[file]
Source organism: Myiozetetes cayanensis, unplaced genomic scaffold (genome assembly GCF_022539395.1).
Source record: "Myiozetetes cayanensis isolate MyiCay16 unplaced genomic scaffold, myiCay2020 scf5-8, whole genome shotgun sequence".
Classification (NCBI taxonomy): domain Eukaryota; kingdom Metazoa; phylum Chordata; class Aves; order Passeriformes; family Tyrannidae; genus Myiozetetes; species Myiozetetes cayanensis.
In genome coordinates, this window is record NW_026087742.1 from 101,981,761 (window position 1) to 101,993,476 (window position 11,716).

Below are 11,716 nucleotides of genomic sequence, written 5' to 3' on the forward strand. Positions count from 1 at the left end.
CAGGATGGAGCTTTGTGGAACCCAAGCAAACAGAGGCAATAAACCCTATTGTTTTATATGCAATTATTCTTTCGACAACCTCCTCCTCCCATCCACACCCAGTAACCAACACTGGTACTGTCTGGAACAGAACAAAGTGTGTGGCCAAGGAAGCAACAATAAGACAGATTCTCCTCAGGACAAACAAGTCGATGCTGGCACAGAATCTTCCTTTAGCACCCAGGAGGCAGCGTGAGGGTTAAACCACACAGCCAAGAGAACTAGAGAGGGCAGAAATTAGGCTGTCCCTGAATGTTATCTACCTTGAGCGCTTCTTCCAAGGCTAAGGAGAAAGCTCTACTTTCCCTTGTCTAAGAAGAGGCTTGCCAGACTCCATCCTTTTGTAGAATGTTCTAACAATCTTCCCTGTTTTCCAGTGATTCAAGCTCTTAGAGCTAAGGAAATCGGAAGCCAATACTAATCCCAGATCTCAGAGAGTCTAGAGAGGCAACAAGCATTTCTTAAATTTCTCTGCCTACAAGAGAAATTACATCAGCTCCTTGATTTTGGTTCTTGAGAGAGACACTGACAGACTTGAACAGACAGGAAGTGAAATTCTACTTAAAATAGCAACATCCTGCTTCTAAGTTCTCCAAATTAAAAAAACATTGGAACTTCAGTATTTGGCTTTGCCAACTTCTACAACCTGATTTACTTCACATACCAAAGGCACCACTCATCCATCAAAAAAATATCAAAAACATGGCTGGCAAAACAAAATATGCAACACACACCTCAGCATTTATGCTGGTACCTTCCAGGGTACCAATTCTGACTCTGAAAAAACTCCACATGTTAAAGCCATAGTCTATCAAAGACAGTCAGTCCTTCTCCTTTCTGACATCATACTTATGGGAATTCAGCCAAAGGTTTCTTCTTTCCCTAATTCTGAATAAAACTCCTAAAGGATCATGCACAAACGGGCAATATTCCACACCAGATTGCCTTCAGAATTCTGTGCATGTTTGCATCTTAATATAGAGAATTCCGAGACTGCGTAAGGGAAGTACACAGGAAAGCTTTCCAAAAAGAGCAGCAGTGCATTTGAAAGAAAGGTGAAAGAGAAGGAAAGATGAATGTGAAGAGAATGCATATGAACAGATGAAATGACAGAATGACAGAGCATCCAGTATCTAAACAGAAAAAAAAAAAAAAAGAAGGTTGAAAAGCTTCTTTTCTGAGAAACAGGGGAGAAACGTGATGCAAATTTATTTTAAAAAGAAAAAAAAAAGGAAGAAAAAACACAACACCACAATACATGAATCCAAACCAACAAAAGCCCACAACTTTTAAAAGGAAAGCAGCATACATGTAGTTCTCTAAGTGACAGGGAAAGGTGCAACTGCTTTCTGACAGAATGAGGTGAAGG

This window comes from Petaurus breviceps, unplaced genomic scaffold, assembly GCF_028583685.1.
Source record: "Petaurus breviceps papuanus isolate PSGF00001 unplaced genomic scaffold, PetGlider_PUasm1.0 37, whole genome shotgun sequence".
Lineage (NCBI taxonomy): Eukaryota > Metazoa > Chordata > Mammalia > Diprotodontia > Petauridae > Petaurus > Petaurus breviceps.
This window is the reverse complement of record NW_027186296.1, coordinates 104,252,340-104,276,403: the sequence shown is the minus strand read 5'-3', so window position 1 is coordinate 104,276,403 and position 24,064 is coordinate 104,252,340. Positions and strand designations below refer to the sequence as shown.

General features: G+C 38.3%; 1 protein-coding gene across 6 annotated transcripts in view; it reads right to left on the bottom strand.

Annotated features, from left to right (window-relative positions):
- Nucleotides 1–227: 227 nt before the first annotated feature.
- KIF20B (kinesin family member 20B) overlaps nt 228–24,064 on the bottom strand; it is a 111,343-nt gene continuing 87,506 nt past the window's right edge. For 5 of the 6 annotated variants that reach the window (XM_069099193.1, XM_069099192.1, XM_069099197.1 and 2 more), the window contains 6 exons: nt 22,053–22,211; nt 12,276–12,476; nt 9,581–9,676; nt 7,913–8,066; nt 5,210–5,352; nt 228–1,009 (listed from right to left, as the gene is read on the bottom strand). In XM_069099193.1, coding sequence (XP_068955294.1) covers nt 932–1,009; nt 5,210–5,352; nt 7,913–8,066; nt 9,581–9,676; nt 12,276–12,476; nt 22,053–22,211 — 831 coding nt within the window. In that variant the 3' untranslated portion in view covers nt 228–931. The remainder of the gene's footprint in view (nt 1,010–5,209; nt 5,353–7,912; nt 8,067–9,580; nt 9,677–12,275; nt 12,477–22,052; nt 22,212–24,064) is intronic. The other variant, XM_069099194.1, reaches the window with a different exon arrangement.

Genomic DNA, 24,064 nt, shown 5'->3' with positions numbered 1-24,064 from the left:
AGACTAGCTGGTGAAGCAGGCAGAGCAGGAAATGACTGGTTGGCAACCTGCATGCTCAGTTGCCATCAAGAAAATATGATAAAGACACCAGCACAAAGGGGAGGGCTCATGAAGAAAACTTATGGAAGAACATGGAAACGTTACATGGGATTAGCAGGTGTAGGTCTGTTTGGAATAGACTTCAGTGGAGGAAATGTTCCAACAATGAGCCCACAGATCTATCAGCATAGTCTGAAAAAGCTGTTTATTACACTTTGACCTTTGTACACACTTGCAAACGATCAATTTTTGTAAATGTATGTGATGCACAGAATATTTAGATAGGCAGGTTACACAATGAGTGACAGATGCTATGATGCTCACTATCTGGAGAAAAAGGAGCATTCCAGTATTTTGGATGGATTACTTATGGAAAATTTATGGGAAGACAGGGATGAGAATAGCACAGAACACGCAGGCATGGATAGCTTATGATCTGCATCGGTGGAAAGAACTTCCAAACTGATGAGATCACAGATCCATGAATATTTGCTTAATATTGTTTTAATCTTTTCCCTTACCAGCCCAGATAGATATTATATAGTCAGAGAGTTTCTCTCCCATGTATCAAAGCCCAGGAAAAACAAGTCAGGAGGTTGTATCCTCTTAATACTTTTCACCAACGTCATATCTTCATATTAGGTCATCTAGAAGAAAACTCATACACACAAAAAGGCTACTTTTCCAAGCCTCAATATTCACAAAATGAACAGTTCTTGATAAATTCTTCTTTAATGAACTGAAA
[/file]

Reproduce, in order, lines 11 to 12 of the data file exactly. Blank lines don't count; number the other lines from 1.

General features: G+C 38.3%; 1 protein-coding gene across 6 annotated transcripts in view; it reads right to left on the bottom strand.

Annotated features, from left to right (window-relative positions):